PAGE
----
By Melanie Burgess
Melanie Burgess, 24, became a kinship carer six years ago after her mother Janet died from cancer. She has just received an award from Cosmopolitan magazine.
When I became a Kinship Carer I was at the other end of the spectrum to a Grandparent Kinship Carer. I was just 18 years old when I took on the responsibility for my younger sisters who were 12 and 15 years old at the time. I chose to do this out of love for my sisters, and this is the obvious reason why every family member or family friend decides to take it on without a hesitation, to keep their family together and to avoid them going into care.
You would think that by doing the right thing and what was necessary in such a difficult situation, in return I would naturally obtain the support and backing I needed. However this is not the case. If I were to explain the difficulties and challenges that we faced, the list would be very long!
I had to grow up fast; I was responsible for things like our finances and some of my friends fell away because my life was so different. My confidence suffered badly but my boyfriend James and the girls supported me throughout and after counselling I began to pull myself back up.
A real difficulty was the lack of emotional support not only for my sisters, but for me too. We were three young girls grieving the loss of our mother, yet everything was such a fight to get sorted out, causing even more of a strain, at an already stressful and emotional time. Fortunately for us, our school were incredibly supportive. In fact they were the biggest support network outside of the family.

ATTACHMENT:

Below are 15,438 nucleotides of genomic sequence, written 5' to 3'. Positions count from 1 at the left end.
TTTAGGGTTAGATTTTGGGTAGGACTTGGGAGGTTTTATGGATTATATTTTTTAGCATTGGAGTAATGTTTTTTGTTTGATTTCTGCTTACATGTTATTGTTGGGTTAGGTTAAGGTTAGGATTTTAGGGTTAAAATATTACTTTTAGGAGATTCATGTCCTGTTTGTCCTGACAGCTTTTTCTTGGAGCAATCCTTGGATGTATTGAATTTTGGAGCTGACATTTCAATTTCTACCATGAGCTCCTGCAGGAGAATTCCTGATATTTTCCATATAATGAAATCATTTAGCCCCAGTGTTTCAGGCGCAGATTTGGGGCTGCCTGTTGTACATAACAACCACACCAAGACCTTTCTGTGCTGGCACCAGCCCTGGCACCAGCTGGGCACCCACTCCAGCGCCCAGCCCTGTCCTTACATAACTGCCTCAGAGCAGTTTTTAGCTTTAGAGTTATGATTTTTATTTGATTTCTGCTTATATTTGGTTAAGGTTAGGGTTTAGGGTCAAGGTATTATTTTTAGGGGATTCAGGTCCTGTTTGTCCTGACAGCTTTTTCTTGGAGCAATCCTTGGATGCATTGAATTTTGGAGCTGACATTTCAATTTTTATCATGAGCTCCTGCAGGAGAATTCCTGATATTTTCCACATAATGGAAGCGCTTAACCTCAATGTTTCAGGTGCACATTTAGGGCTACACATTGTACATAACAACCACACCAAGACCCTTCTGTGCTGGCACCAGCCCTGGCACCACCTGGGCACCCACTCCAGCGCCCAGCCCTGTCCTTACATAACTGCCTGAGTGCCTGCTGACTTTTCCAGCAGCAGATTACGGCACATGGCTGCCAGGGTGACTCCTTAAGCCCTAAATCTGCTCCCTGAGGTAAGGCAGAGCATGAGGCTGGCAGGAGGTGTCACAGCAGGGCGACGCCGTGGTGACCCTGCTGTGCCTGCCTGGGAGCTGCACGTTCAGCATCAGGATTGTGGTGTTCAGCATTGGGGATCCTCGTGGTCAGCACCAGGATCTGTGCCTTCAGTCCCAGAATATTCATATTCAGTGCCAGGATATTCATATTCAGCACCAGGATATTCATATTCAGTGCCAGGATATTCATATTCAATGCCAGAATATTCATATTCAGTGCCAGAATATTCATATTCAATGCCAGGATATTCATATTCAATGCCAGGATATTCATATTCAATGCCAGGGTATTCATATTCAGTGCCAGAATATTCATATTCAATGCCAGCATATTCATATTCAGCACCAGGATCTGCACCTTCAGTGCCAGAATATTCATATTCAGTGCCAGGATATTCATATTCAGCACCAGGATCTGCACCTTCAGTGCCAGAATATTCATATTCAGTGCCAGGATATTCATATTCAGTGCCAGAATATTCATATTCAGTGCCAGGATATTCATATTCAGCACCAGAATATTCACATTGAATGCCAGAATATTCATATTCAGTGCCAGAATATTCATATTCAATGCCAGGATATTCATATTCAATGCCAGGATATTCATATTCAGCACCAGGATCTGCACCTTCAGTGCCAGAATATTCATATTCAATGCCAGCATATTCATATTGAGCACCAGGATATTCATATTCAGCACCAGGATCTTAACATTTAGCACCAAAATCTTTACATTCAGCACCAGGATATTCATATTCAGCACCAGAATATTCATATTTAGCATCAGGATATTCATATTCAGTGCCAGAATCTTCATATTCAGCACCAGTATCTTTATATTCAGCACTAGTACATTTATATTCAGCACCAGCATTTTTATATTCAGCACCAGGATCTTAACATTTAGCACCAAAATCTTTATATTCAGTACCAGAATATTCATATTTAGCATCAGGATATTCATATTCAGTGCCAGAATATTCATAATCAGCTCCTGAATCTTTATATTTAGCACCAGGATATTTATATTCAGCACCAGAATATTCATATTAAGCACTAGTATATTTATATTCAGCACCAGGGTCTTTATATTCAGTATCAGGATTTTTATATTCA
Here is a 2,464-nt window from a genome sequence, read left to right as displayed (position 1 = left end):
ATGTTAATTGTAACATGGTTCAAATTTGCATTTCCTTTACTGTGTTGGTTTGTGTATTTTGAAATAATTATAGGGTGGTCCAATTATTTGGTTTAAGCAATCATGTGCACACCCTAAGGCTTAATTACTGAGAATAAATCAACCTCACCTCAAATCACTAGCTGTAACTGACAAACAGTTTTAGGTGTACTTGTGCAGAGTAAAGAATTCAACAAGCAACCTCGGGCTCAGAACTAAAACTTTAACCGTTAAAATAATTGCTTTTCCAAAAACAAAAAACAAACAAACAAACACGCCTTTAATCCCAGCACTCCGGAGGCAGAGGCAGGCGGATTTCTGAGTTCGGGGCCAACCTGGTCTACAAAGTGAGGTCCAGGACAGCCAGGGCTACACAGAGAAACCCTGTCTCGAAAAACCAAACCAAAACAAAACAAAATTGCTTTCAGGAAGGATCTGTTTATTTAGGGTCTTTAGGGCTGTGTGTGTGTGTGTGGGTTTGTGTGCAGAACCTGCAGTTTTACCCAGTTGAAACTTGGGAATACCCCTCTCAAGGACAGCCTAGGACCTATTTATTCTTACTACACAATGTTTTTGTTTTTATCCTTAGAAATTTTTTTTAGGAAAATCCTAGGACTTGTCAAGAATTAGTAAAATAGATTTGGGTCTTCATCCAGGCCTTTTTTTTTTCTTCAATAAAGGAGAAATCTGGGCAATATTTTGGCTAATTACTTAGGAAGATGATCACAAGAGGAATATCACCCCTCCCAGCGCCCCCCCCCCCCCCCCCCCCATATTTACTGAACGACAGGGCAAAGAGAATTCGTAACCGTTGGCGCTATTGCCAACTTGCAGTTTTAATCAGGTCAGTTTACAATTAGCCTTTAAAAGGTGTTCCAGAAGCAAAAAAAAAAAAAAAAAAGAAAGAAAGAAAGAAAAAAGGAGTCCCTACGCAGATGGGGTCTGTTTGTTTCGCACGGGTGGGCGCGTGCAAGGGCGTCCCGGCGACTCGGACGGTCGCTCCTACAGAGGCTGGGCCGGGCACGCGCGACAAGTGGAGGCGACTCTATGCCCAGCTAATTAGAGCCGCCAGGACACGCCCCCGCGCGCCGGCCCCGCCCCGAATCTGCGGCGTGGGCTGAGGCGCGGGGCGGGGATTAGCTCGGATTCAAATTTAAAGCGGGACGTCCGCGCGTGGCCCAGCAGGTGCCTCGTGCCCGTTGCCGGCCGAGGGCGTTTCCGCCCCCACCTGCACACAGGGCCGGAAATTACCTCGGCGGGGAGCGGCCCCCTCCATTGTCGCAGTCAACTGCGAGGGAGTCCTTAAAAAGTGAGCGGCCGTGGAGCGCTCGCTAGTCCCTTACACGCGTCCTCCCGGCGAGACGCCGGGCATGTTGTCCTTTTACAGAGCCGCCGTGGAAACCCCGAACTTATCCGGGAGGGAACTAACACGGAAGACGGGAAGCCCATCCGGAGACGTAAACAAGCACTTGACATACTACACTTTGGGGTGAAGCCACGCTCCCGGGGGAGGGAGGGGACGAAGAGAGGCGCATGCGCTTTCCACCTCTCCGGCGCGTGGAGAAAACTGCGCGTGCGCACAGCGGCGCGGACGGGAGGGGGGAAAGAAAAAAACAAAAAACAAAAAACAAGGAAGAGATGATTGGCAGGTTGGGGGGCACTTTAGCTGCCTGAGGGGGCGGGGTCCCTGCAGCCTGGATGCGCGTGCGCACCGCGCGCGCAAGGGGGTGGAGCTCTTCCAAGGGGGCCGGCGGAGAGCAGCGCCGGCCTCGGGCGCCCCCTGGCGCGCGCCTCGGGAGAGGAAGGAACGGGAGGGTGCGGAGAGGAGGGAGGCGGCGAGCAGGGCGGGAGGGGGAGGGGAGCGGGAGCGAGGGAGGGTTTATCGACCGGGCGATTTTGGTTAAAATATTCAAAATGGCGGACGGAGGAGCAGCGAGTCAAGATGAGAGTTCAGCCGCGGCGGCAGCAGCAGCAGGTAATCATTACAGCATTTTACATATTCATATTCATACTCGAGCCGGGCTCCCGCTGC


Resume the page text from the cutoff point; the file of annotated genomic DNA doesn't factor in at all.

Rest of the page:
I understand that the work of social services is to look after and protect the welfare of children who are at risk, but personally we needed a different kind of help instead of the practicalities that they proceed with. I strongly believe there needs to be something put in place specifically for Kinship Carers which doesn’t place them in the same box as irresponsible parents. We need something where Kinship Care is actually recognised.
Kinship Care needs to be recognised, especially by politicians and decision makers in order for more rights to be obtained. Furthermore, as I have personally experienced, there is a lack of support when Kinship Care comes to an end. I have given my sisters the support to succeed but what happens to me? I was unable to go to university, I have gaps in my employment and I am struggling to find a job now, not because of an inability, but because of the circumstances of the last six years. I am in no way regretful for what I have done in being a Kinship Carer, I would simply like for it not to be something that stops me succeeding in the future.
Young people should not be forced to choose between caring for the family members they love and having a bright future. We need to ensure there is the support in place to make sure they can achieve both.